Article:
KAISERSLAUTERN, Germany -- Suzy Han, 18, a Kaiserslautern high school senior, hasn't killed a "virtual" deer in weeks while using the driving simulator during her driver education class.

Han and 14 of her fellow classmates graduated Feb. 12 from the first driver theory education class sponsored by Installation Management Command-Europe Child Youth and School Services, the Department of Defense Dependent Schools-Europe and U.S. Army Garrison Kaiserslautern.

IMCOM-Europe CYSS and the Department of Defense Dependent Schools-Europe partnered to begin offering European-based high school students the driver education theory classes recently at nine Europe garrisons.

"This course gives students background information, experience and a little bit of what to expect when they do get their license and are driving," said Lynn Rice, the garrison's school liaison officer.

These graduates were the first to use the FOERST Driving Simulator provided by the Army's Installation Management Command - Europe. Ten simulators, including the one here, were installed throughout the region to enhance driver's education programs for DODDS students. A simulator is also located on Ramstein Air Base.

"It is really realistic," said Candace Sanchez, 17, a KHS junior. "You can hear the sound of the turning signal. You can hear the windshield wipers and the horn. It just gets you ready for all the different sounds that you are going to hear on the road."

Reflecting real-world driving comes through multi-panel monitors offering a natural awareness of peripheral vision. It is complete with a rearview mirror and side mirrors.

"Students get to experience the car in motion, stopping the car and searching for obstacles or hazards that they might face as they are driving not only under normal conditions but also when driving at night or in the rain or snow," said Tom Burriss, the KHS driver's education teacher.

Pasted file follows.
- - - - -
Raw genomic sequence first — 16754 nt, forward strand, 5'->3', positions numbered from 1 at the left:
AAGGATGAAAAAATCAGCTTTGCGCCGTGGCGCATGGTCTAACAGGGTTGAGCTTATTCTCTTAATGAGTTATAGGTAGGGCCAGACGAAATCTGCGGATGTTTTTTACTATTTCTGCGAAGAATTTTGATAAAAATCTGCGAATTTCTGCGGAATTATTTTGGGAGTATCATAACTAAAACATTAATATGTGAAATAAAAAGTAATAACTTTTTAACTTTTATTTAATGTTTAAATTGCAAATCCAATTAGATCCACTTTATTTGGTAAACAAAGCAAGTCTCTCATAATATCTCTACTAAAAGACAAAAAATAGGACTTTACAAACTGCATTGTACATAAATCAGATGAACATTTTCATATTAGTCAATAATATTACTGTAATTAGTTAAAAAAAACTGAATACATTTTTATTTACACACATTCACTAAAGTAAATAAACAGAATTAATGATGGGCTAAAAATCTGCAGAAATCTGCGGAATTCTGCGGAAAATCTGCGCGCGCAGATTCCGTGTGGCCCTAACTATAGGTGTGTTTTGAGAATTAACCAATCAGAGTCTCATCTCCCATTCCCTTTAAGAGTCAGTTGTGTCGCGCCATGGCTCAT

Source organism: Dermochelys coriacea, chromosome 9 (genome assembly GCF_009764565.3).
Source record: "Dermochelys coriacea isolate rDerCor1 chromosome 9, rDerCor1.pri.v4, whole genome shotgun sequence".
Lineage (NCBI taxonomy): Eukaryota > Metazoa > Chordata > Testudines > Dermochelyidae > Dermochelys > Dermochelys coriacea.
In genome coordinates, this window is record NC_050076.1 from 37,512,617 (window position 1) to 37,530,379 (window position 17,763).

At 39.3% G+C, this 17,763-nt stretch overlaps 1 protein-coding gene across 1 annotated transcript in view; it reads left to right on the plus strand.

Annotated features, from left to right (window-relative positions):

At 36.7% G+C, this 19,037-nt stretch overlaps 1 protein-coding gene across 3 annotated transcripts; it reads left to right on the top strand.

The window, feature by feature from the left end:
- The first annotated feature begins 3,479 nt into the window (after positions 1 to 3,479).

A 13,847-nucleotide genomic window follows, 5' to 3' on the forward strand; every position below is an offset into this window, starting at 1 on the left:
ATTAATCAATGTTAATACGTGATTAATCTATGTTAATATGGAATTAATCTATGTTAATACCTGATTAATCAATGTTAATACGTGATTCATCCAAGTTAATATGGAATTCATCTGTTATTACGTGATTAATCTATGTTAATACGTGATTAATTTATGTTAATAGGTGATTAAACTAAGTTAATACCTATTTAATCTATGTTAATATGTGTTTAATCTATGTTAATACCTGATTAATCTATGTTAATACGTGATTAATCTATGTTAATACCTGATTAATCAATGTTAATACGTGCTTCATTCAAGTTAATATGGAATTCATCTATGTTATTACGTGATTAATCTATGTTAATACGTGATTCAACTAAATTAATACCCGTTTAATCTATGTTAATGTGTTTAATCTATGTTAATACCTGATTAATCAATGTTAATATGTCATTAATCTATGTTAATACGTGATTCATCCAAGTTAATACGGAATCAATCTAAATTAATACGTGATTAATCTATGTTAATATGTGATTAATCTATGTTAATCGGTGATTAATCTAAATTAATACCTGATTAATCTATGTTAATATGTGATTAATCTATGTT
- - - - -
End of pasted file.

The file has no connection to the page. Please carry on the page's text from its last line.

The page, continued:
The student can choose to use the simulator in manual or automatic mode.

"No one in my family knows how to use a clutch so I'm the first to learn how to shift gears," Han, who does not yet have her driver's license, said.

Jeremy Way, 18, Ramstein High School senior, said the simulator was a fun way to learn, but could be annoying at times. "Deer would just pop out of nowhere - truly nowhere - they would just appear and boom - they come out right in front of you and just stop there," he said.

Burriss said the class is divided into 18 chapters discussing topics such as buying a car and the basic function and controls of a car. For graduation, students had to complete 50 hours in the classroom - two hours during the week and four hours on Saturdays. They were tested after each chapter and the four units, as well as taking a final exam. This course counts for .5 high-school semester credit.

It may also help graduates receive a discount on car insurance when they do start driving, said Rice.

"It takes a lot of commitment," Burriss said. He added that the students are still in school and this course was in addition to their homework assignments.

Page last updated Fri July 22nd, 2011 at 12:16